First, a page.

Khoobsurat, touted to be the remake of a 1980 film of the same name, has as much in common with its namesake as ancient khadau
slippers have with their diva-fied versions by the likes of Yves Saint-Laurent, in that both films revolve around the basic premise of a lively scatter-brain coming in to save a family from imploding into their own dullness. Apparently it took Bollywood's very own Disney princess to find the potential for an actual Disney romance in a story that is as dependable as it is cliché.
And Khoobsurat is so cliché that, if you read or watch romances at all, you can predict the entire story, to the minute
, as soon as you are introduced to the characters. After all, there's only so many permutations and combinations involving a feisty heroine, a stuck-up hero, a palace, and uppity servants.
The beauty, though, of this kind of story is that all it needs is competent handling to make the kind of movie magic that turns your brain into a mushy, gooey jumble of "aww"s and "ooh"s without ever devolving into "oww"s.
Now, for the story. Dr. Mrinalini Chakravarthy (Sonam Kapoor), or Milli as she prefers to be called, is a physio-therapist called on to treat the high-and-mighty Sambhalgarh Maharaj (Aamir Raza) at his palace in, you guessed it, Sambhalgarh, Rajasthan. Pretty soon, she upsets the delicate balance at the palace that allows the dominating mother Rani Nirmala (Ratna Pathak Shah), the quiet teenager Divya (Simran Jehani), and the utterly delicious but equally stuck-up Prince Vikram (Fawad Khan) to function as a family without ever coming into contact with one another.
And, soon, even as she is putting her feet up everywhere, crushing papad
into heirloom silverware, drinking with the help and fixing problems that most certainly do not concern her, she also manages to worm her way into the cold hearts of the inhabitants of Sambhalgarh with her warmth and vivacity.
Sure, this exact same sequence of events has been done by Disney, Yash Raj Films and anything published by Mills & Boons, a million times or more. However, what all these versions of the tale lack is the joy of watching Sonam Kapoor in a setting God, or billions of years of evolution, intended. With looks and a personality exactly suited to this story, Sonam Kapoor shines like a jewel, effervescent and awkward and extremely likeable all at once.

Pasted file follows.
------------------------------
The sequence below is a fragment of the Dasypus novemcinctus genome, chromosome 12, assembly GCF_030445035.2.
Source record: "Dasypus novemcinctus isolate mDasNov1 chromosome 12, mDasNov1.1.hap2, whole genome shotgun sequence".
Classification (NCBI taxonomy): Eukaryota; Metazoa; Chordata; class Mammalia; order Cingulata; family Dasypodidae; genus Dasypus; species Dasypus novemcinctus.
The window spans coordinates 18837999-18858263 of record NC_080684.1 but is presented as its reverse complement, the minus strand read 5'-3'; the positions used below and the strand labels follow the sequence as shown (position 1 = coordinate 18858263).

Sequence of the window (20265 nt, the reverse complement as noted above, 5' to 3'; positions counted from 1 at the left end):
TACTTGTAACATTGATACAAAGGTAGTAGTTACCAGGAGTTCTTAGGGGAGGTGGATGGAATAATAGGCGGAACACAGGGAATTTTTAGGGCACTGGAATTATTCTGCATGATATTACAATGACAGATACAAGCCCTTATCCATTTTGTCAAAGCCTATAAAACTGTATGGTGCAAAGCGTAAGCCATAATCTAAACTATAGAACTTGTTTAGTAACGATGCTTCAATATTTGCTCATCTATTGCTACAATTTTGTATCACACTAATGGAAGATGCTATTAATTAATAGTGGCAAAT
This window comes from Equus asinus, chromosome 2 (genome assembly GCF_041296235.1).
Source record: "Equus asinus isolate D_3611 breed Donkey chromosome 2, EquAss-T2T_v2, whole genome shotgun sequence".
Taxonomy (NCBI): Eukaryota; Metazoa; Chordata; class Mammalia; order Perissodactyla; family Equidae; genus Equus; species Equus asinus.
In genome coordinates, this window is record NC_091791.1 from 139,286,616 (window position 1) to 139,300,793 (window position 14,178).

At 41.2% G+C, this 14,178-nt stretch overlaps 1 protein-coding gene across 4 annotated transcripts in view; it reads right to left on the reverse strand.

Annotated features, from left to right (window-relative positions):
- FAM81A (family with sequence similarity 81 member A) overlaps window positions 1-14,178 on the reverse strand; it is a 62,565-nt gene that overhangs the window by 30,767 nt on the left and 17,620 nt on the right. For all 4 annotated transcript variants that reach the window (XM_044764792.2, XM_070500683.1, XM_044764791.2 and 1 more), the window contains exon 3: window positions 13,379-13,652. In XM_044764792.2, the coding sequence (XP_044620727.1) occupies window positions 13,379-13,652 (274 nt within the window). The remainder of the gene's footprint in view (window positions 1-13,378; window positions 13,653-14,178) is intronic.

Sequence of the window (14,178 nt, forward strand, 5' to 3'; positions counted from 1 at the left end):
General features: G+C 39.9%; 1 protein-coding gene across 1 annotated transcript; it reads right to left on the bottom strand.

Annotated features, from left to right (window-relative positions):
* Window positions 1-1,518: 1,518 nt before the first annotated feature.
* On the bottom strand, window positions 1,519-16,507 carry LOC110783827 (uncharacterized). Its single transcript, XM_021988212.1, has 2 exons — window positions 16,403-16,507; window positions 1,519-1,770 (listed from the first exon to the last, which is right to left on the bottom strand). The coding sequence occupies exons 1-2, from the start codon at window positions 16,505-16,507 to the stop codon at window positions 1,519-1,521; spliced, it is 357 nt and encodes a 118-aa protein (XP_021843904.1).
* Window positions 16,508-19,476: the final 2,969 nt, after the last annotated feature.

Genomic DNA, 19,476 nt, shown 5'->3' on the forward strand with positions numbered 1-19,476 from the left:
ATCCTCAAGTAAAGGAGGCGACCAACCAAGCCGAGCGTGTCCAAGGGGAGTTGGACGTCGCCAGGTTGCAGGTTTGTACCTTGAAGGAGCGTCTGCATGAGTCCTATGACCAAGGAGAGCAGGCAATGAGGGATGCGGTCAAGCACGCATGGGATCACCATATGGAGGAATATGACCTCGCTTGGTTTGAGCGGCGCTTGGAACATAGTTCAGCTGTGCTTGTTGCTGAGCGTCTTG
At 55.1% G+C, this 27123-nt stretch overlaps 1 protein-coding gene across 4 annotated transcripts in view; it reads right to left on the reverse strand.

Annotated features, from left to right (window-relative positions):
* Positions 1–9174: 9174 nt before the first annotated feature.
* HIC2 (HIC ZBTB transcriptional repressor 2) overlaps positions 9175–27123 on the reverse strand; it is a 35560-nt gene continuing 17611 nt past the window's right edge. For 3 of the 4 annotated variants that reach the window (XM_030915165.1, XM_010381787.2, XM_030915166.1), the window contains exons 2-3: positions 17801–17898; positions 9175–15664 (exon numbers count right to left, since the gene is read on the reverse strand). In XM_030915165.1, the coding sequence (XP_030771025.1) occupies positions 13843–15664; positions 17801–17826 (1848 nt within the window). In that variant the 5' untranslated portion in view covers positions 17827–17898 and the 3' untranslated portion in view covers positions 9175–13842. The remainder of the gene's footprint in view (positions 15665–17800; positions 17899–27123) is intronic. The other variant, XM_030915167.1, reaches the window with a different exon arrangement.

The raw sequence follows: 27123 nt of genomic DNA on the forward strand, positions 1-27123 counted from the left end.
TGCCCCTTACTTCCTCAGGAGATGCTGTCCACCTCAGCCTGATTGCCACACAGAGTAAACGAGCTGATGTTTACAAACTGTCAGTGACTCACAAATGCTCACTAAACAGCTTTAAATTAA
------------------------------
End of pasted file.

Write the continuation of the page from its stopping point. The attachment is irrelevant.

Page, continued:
As perfect as Kapoor is for her role, Fawad Khan looks like he was plucked right out of the pages of one of those smutty historicals that none of us wants to accept that we read. While he delivers a great performance all around, we like to pretend that his existence was a spontaneous result of the existence of this film.
Ratna Pathak and Amir Raza Hussain are both excellent in their roles, with Ratna Pathak providing shocking depth to a role that is otherwise quite ridiculously caricaturish. Kirron Kher, who plays Milli's loud and open mother, is great for the most part, except when her role seems out of place in the pop-coloured fairy-land. It doesn't happen often, but it is jarring when it does.
The dialogues and the screenplay have been handled well, except towards the ending which seems too pat even for this
movie. For the most part, though, director Shashank Ghosh has done a great job with breathing fresh life into a tale as old as the first person to ever figure out that people can make up stuff.
The music blends in seamlessly with the plot, and is peppy enough to make you go home and look up the soundtrack. The camera work enhances the beauty of all of the actors as well as the opulence of the setting.
Khoobsurat is extremely enjoyable if you know what you're getting going in. If you're expecting anything other than an amalgamation of Beauty And The Beast
, The Princess Diaries
and every YRF film ever despite having had a look at the poster; well you deserve whatever you're getting.